The game also features close-combat encounters, where there are no on-screen prompts – instead, the game will slow down dramatically, and you must pay attention to the character’s movements and move the right thumbstick in the same direction.  But here, too, the input is inconsistent and occasionally unresponsive; and, again, it often doesn’t matter.  There were many times where I pressed the wrong way, or pressed the right way but the game didn’t think so, and so I took a punch that I shouldn’t have.  In any event, I still managed to win every fight; I suppose a perfectly clean run would have netted me a PSN Trophy, but that’s not exactly a grand reward.

Control issues aside, the game generally looks fantastic.  Ellen Page in particular is absolutely stunning to behold as Jodie, and whatever mo-cop wizardry Quantic Dream is cooking up puts the previous standard bearer, L.A. Noire, out to pasture.  There are a few nit-picks here and there that are worth mentioning; as realistic as the characters look and move, they still cannot kiss convincingly (and there is a fair amount of smooching).

A more subtle observation that struck me as a bit odd is that, for narrative reasons that I’d rather not spoil, Jodie is eventually enlisted in the CIA and undergoes extensive combat training, and is then sent out on a few missions.  Her walk animations during those missions, though, are still rather light and airy and of a young 20s civilian woman, and not at all as lithe and sturdy as you might expect of a covert CIA operative.  It’s a small point, and I suppose it could be justified from a narrative perspective, but it’s still something that didn’t quite ring true.

I’d rather not discuss the game’s narrative in depth in a review.  Suffice it to say, though, that it’s told in a non-linear fashion – you’ll jump back and forth in time, and the loading screen will give you some idea of where in the timeline the next scene will take place.  Now that I’ve finished the game, I’m not 100% sure that this technique is necessary, as the “A-HA!” moments are still mostly saved for the game’s ending(s). But it does serve to keep you on your toes as you move from scene to scene.  It also has a tendency to fly off into bizarre sci-fi craziness, and your mileage may vary depending on your suspension of disbelief.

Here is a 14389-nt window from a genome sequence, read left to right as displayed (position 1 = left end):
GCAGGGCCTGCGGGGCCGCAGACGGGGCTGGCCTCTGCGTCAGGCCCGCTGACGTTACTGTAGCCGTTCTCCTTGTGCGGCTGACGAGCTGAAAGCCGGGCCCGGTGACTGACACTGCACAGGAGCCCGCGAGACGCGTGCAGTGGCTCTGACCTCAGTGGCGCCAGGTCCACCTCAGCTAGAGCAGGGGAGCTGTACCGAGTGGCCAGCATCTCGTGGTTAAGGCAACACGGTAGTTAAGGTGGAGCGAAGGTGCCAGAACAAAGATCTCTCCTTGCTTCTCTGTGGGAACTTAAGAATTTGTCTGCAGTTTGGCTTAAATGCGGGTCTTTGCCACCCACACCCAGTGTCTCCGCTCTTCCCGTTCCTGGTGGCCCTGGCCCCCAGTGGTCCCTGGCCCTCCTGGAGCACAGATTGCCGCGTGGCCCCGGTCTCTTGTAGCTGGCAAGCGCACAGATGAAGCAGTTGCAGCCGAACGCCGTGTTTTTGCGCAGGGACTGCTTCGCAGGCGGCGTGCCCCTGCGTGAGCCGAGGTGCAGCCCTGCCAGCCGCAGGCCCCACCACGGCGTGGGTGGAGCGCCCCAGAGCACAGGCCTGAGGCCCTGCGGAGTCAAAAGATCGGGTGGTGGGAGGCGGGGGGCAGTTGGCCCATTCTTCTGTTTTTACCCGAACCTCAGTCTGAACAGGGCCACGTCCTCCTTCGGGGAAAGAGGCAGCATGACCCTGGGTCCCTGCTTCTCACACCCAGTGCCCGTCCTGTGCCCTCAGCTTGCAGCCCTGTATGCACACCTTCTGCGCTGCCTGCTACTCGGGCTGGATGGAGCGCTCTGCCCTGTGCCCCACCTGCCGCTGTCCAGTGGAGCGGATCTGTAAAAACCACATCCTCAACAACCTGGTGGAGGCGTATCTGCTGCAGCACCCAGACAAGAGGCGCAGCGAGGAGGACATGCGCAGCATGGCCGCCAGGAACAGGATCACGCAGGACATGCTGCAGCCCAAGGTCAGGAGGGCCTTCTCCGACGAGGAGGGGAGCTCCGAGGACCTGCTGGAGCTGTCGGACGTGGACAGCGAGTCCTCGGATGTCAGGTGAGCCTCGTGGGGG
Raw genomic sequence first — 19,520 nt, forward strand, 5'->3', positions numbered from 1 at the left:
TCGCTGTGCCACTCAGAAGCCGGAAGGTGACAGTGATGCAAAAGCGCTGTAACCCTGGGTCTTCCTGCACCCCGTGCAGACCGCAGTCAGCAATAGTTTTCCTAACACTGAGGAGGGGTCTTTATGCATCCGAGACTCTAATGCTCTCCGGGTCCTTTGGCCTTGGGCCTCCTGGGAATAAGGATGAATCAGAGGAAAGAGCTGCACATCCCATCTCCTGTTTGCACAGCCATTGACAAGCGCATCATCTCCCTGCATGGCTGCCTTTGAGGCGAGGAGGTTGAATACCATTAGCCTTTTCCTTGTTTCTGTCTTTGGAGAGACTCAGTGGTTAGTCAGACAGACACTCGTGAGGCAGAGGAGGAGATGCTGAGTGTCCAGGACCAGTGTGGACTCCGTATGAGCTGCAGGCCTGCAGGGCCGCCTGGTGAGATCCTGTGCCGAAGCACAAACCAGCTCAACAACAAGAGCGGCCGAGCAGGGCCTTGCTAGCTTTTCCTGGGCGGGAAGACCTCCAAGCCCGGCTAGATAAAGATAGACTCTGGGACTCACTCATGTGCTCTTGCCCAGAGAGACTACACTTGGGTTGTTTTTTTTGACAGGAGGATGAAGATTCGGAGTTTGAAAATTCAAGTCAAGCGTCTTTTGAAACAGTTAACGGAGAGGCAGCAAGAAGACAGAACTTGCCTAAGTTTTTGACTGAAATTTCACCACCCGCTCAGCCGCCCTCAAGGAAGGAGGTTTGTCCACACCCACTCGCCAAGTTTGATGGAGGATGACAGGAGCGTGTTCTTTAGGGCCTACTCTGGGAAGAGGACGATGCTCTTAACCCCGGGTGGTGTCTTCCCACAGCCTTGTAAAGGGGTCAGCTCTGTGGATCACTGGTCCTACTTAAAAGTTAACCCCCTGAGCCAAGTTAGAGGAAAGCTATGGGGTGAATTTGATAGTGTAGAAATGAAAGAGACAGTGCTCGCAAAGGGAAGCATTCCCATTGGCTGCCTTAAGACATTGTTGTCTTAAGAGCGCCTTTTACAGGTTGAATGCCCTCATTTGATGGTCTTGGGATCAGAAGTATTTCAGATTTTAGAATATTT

For all the game’s wackiness, though, I still found the game to be genuinely affecting when it wasn’t trying so hard. There are some early scenes where young Jodie is thrust into some very realistically awkward situations, and my heart broke for her. I knew how she felt, and I connected to her pain.  And there are some later scenes where she’s in quiet places and reflecting on quiet things, and the game is genuinely beautiful in those moments, and I commend Quantic Dream for having the guts to include them.  Silence is a lot more difficult to pull off than explosions and mayhem, and in those quiet moments the game very much achieves what it intends to.

But then the narrative flies back off the rails, and very strange things occur, and the game’s continual earnestness in these moments of insanity comes off as, well, silly.  And there is an awful lot of silliness in the game, as it turns out, and I couldn’t always give it the benefit of the doubt. Like Heavy Rain, the game’s narrative needs to be tighter, and a trusted editorial advisor would have been of great help here.

But I did finish it, so there’s that. It’s a grudging approval, but ultimately an approval nonetheless.

Circle member Jeremy Voss can be found writing his thoughtful essays at Shouts from the Couch.